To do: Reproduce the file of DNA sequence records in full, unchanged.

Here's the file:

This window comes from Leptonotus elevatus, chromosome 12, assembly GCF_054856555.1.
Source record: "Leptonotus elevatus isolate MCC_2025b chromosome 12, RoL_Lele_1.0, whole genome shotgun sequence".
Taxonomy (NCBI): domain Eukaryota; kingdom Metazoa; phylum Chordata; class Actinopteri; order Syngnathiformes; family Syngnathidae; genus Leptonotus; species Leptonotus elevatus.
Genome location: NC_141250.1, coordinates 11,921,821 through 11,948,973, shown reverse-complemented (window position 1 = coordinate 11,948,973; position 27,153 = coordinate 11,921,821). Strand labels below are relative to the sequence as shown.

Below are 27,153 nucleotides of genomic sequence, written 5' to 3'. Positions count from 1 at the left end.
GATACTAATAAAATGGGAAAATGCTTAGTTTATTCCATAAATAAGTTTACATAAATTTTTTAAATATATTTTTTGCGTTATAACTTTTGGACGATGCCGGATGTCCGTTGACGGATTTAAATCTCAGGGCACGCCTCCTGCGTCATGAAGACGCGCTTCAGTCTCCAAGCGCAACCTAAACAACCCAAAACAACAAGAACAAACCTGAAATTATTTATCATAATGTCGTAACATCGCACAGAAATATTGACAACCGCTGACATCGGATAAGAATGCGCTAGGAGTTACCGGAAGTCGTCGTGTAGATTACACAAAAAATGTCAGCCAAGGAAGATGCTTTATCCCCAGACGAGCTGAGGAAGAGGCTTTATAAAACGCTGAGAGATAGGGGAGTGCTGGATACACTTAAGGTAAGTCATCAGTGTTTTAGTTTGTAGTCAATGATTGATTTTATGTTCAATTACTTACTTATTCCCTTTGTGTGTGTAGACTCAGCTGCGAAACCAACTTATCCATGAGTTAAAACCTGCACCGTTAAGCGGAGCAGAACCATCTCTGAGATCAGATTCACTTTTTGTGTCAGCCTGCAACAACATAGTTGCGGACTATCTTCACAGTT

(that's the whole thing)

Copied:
This window comes from Leptonotus elevatus, chromosome 12, assembly GCF_054856555.1.
Source record: "Leptonotus elevatus isolate MCC_2025b chromosome 12, RoL_Lele_1.0, whole genome shotgun sequence".
Taxonomy (NCBI): domain Eukaryota; kingdom Metazoa; phylum Chordata; class Actinopteri; order Syngnathiformes; family Syngnathidae; genus Leptonotus; species Leptonotus elevatus.
Genome location: NC_141250.1, coordinates 11,921,821 through 11,948,973, shown reverse-complemented (window position 1 = coordinate 11,948,973; position 27,153 = coordinate 11,921,821). Strand labels below are relative to the sequence as shown.

Below are 27,153 nucleotides of genomic sequence, written 5' to 3'. Positions count from 1 at the left end.
GATACTAATAAAATGGGAAAATGCTTAGTTTATTCCATAAATAAGTTTACATAAATTTTTTAAATATATTTTTTGCGTTATAACTTTTGGACGATGCCGGATGTCCGTTGACGGATTTAAATCTCAGGGCACGCCTCCTGCGTCATGAAGACGCGCTTCAGTCTCCAAGCGCAACCTAAACAACCCAAAACAACAAGAACAAACCTGAAATTATTTATCATAATGTCGTAACATCGCACAGAAATATTGACAACCGCTGACATCGGATAAGAATGCGCTAGGAGTTACCGGAAGTCGTCGTGTAGATTACACAAAAAATGTCAGCCAAGGAAGATGCTTTATCCCCAGACGAGCTGAGGAAGAGGCTTTATAAAACGCTGAGAGATAGGGGAGTGCTGGATACACTTAAGGTAAGTCATCAGTGTTTTAGTTTGTAGTCAATGATTGATTTTATGTTCAATTACTTACTTATTCCCTTTGTGTGTGTAGACTCAGCTGCGAAACCAACTTATCCATGAGTTAAAACCTGCACCGTTAAGCGGAGCAGAACCATCTCTGAGATCAGATTCACTTTTTGTGTCAGCCTGCAACAACATAGTTGCGGACTATCTTCACAGTT